Whenever, there is a dispute, the panchayat is asked to settle it. The attendance of all council members is compulsory for Khap meetings. These members conduct the trial in the presence of the villagers and the decision which is considered best under the prevailing circumstances is rendered. This decision is binding on both the parties. In case there is an objection by any one of the party, the Khap leaders can reopen the matter and decide accordingly. In most cases, the panchayat reaches a consensus after consulting villagers who possess the freedom to voice their opinions. This right of exercising the freedom of speech and expression is deep rooted in our democratic system and also given under Article 19(1) (g) of the Constitution (Senthilraja, 2010) traditionally; women played a great role in the panchayati system. They were appointed as leaders and council members in villages.
In case of a dispute, the panchayat members intervene at a stage where a first information report (hereinafter referred to as FIR) is filed in the police station but before the matter gets listed in the court. This poor people who cannot appoint advocates or pay hefty court fees to continue fighting the case in district courts consider the khap panchayats as a blessing.If at all the matter gets listed in the court, the Khap panchayat is not permitted legally to interfere with the order of the court. The verdict of the court is binding upon the parties. In case of a conflict between the decision of Khap panchayat and the court, the order of the court prevails. However, if, while giving the judgment, the Khap panchayat intervenes, the judge takes into consideration their opinions before delivering the final judgment. It is believed that Khap panchayat is better informed of the internal tensions than the district court who is an outsider. Hence in these matters, the district courts seek assistance and support from Khap panchayats.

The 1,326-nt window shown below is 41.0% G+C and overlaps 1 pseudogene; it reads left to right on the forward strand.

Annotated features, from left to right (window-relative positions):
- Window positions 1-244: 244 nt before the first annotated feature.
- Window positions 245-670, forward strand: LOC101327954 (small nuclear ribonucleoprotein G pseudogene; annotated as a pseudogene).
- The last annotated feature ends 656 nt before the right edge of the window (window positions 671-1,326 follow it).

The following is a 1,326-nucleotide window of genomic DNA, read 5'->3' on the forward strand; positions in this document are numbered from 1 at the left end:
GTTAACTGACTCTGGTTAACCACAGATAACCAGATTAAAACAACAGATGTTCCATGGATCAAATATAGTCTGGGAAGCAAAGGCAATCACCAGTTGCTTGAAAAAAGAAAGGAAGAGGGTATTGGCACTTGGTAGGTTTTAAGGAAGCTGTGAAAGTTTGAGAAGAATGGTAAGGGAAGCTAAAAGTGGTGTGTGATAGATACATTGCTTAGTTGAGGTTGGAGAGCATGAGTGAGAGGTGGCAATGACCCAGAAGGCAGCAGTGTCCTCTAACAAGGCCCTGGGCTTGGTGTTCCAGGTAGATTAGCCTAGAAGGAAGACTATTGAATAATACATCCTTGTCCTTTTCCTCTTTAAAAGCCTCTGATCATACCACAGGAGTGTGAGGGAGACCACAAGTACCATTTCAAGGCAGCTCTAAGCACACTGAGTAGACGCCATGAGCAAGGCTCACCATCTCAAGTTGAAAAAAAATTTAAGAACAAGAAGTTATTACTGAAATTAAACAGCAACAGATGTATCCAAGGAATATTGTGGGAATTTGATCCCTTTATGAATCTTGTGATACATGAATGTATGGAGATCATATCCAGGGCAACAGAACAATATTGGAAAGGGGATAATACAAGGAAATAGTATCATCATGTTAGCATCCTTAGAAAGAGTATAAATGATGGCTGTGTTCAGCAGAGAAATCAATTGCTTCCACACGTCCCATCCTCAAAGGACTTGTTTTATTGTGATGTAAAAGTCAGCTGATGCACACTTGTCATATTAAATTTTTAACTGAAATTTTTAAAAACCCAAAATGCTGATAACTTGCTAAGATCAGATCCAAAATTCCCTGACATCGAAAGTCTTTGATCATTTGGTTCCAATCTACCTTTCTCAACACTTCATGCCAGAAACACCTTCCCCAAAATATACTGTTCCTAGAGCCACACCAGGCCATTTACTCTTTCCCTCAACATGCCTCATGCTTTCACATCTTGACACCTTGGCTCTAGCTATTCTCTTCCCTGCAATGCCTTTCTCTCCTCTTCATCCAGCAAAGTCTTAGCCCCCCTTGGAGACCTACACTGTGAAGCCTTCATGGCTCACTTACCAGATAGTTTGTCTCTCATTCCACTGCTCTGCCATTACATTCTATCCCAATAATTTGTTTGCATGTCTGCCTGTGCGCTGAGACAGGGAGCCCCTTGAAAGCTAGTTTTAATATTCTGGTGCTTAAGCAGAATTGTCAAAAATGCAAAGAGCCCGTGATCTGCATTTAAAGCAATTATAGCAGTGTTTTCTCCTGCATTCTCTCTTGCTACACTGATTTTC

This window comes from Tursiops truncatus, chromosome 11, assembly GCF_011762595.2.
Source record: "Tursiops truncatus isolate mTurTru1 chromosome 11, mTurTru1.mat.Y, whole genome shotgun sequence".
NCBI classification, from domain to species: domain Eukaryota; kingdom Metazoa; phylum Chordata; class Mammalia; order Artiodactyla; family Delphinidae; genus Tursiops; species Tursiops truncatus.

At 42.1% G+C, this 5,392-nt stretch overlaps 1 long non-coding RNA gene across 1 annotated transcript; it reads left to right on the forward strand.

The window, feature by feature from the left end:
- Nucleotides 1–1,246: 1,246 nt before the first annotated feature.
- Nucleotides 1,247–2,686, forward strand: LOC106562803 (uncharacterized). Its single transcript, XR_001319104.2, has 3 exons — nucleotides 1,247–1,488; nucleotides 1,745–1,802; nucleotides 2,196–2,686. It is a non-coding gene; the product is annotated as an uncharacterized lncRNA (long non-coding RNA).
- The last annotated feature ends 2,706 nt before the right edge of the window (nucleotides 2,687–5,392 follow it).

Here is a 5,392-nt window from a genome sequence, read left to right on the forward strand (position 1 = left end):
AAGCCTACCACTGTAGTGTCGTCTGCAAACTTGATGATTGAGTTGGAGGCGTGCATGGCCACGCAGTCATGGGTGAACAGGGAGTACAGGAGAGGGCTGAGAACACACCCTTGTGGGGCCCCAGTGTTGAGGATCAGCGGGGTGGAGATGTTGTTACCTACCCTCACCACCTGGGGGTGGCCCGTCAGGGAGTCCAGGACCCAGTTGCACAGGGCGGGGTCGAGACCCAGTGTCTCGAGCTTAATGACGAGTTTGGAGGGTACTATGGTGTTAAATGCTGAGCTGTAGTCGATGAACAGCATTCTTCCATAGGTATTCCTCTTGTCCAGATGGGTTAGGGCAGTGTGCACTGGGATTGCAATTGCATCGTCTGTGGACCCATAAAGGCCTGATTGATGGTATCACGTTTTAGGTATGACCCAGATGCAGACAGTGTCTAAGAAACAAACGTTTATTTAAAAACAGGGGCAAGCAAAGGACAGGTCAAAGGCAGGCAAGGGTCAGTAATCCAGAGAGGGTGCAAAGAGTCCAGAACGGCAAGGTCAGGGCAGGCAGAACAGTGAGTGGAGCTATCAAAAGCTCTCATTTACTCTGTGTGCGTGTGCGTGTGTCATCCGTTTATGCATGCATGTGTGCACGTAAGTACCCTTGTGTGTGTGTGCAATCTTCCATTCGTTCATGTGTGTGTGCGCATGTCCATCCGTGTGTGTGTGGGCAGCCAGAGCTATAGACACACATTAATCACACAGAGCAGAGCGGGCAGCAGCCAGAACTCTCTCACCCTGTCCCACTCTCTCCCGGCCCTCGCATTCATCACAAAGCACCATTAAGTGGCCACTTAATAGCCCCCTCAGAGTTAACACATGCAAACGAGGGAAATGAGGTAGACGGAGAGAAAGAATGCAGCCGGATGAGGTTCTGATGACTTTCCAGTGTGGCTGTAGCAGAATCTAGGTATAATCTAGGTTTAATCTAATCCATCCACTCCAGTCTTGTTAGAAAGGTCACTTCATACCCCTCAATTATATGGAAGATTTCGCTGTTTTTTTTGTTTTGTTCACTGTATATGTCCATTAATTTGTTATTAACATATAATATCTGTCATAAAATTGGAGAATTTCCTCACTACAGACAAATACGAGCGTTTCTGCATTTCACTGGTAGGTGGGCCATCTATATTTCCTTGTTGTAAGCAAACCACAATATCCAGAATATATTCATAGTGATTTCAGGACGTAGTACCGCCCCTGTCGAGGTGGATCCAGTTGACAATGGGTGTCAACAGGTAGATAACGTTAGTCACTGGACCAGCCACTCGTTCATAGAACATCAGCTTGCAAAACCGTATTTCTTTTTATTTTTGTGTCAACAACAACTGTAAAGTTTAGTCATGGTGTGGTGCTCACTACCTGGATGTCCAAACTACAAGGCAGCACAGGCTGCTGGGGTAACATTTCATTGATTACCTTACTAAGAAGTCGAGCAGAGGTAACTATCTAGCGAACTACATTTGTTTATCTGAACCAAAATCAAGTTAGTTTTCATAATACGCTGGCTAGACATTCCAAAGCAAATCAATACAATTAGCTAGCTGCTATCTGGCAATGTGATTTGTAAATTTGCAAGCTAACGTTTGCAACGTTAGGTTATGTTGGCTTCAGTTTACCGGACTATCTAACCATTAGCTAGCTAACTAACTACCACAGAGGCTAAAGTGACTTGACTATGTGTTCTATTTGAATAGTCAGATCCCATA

Incase of inter-caste marriages, the maximum punishment Khap panchayats can impose is to reprimand the couple, ostracise them from the community or stop their hukka-paani. Majority of khap panchayat leaders deny infamous honour killings that happen due to intolerance of inter-caste/inter-gotra marriages or refuse to comment on such sensitive issues. The Caste councils or panchayats popularly known as ‘Khap Panchayats’ try to adopt the chosen course of ‘moral vigilantism’ and enforce their diktats by assuming to themselves the role of social or community guardians because they believe that the couple who have married outside their caste or religion have brought shame to the village and their family. In such cases, the remedy available to the couple is to seek police protection and there are separate rooms in the police station where they can seek shelter until the threat ceases to exist. Generally, the couples escape from their native villages and sever all social ties. The justification given for these killings is that the relatives feel that the children have brought shame to their families by marrying within the same gotra. The Khap panchayat is neither a binding authority nor do they have the knowledge of law to give verdicts on matters of honour killings. These honour killings are punishable in the court of law and tried in accordance with the provisions of law. Even the political parties work as a team with these panchayats. In one of the instances, there was unrest in one of the villages in the state of Haryana because the Jats were asking for reservations in educational institutions and government jobs. Because of the unrest, police opened fire and one of the members of the Jat community got killed. The Chief Minister Mr Bhupinder Singh Hooda requested the Khap panchayat to resolve the matter. Even the court refused to take up the matter and asked the Khap panchayat to resolve it. The Khap panchayat resolved the matter without further loss of life and resumed normalcy. In this manner the Khap panchayats play a major role in resolving disputes where even the court fails or refuses to interfere because of the unshakable faith in Khap panchayats. It is the belief of the people that justice is done without any biases or prejudices and this is solely because the people governed by these panchayats have a mental block in respect to change and still hold tight on the ancient traditions of marriage which the khaps widely still propagate.